Joplin resident gives away crocheted hats, scarves and headbands to spread kindness

Resident wants to give back after being blessed

Hooks, needles and a lot of yarn are all that Pam Parcell needs to stay busy for hours.

“It’s a huge stress reliever for me. I just love it,” says Parcell.

She started crocheting several years ago to feel closer to her mother.

“My mom passed away when I was 15, and she had crocheted. So, I picked up a book and her crochet hook,” explains Parcell.

Now, several years later, she makes things and gifts them to her family for Christmas.

This year though, she decided to do something a little more special.

“I had finished three different projects that I had made for Christmas, and I had all this leftover yarn and I thought I am not gonna just stick it in a tote,” she says. “And I thought, well, I’ll make little things like hats or something. And I didn’t really want to give them to an organization cause I was afraid they’d get lost in the shuffle. So I thought I’d just stick a couple out here on my fence and see how it works.”

That was on November 15th, and not even a month later, there’s been more than 40 different hats, scarves, and headbands taken from her fence.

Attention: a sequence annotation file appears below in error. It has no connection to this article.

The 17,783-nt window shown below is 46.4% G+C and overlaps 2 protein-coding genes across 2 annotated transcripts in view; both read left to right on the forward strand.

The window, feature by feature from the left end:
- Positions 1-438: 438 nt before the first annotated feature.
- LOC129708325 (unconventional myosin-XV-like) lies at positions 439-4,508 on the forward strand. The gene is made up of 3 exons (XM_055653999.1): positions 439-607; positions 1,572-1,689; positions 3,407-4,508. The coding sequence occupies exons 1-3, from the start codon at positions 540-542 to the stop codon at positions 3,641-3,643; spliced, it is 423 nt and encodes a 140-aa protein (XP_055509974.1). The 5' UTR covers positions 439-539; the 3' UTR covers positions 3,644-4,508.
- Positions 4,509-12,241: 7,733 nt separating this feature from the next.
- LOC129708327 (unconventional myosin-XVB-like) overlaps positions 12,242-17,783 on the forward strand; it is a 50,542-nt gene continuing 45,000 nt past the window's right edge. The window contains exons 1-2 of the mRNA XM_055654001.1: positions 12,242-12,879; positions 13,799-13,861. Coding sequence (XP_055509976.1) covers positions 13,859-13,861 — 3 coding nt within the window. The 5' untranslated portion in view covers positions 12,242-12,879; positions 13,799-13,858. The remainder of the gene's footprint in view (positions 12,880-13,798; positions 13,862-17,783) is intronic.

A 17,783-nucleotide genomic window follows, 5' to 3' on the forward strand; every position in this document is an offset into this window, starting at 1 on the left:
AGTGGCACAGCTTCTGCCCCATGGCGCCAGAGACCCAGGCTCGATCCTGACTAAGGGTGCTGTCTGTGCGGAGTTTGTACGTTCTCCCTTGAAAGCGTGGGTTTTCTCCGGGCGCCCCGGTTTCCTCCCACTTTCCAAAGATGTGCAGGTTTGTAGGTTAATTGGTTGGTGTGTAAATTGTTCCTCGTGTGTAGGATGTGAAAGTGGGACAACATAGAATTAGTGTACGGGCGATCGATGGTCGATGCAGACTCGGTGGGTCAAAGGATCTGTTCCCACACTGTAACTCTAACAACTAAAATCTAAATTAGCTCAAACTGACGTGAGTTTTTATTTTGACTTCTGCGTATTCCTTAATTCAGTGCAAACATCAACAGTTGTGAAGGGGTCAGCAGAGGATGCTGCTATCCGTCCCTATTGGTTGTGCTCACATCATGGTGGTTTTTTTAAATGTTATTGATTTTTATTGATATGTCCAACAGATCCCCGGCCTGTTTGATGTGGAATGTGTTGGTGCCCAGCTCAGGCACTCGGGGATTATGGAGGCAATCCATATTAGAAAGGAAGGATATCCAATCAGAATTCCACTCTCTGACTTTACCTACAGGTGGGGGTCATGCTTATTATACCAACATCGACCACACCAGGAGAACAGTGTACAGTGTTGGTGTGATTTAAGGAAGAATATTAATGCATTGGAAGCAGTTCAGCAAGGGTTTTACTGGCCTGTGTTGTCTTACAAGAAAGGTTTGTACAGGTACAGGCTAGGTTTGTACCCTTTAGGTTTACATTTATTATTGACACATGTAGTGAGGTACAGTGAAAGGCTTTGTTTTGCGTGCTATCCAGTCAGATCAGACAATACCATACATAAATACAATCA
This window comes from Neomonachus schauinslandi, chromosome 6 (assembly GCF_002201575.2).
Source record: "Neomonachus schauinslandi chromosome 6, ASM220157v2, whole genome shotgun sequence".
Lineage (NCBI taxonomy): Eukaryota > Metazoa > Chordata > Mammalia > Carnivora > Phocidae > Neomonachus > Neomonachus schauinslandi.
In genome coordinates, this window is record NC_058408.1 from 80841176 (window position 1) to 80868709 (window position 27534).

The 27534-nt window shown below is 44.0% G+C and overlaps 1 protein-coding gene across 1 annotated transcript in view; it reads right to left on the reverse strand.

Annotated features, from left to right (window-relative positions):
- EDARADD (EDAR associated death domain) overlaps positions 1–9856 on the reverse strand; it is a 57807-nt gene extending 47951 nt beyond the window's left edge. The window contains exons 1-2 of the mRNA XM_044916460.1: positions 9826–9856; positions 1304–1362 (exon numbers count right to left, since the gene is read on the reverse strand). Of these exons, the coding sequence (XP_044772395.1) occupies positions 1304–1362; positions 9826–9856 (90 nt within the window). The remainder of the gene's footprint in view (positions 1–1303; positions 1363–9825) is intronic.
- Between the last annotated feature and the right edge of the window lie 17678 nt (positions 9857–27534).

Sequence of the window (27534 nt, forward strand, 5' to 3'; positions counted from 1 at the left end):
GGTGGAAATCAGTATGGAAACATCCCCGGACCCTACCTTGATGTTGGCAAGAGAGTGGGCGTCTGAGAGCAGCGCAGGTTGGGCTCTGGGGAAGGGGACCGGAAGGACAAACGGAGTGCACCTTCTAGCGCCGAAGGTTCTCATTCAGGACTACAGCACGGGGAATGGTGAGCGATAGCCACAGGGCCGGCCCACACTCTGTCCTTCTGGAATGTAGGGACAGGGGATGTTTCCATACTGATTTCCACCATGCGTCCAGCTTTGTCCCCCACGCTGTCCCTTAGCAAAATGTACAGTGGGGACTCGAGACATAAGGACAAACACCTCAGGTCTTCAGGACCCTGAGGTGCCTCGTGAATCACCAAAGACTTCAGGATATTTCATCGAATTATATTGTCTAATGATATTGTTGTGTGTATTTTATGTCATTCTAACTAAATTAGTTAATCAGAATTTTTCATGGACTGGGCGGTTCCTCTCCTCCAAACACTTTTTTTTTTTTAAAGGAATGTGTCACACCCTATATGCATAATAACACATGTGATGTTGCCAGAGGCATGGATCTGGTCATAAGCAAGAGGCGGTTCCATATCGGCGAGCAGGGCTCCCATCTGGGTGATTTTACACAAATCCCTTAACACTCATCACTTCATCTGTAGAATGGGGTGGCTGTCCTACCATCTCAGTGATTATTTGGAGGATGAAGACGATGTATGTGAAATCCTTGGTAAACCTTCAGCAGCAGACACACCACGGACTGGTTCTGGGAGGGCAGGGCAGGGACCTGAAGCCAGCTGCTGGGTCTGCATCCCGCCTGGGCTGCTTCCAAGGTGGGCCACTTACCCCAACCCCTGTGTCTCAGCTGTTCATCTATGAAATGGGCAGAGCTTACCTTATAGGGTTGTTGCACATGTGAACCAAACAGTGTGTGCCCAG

“I didn’t think I’d actually be almost out. It’s crazy,” says Parcell.

But, to fully understand why she’s giving back, you have to go back to August when she herself received a huge blessing.

“The last car my husband had got together in 2003, he knew was gonna give up the ghost. And then he passed away four years ago. Well, of course, I never got a different car, and at the beginning of the summer this year it gave up the ghost,” she explains. “A family member said that God had told him to get me transportation. So in that thorough huge blessing that God is constantly faithful over, I wanted to be faithful to God and be a blessing to others.”

For some like Miranda Wyrick who got a hat of the fence a few weeks ago, it’s a bigger blessing than Parcell could ever know.

“I’ve been staying at Soul’s Harbor for two months now. When I left my home, I was leaving a life of drugs behind,” says Wyrick. “I didn’t know that there were people in Joplin that cared that much about others. It’s amazing.”

“If this is a way that I can serve and be able to do something that I love as well, then that’s why God gave me the gift that I have,” says Parcell. “And anyone that can make things can serve as well. Whether it be crocheting hats, knitting hats, sewing. Whatever it is they can serve God as well and contribute to others that may be in need.”

In the end, it’s another reminder of how something as simple as a hat on a fence can make a big difference in someone’s life.

Parcell says she has enough yarn and bags but invites anyone with winter hats or scarves to put them on her fence so more people can be impacted. She just wants the hats and scarves that are given to be something other than wool, since some people are allergic.


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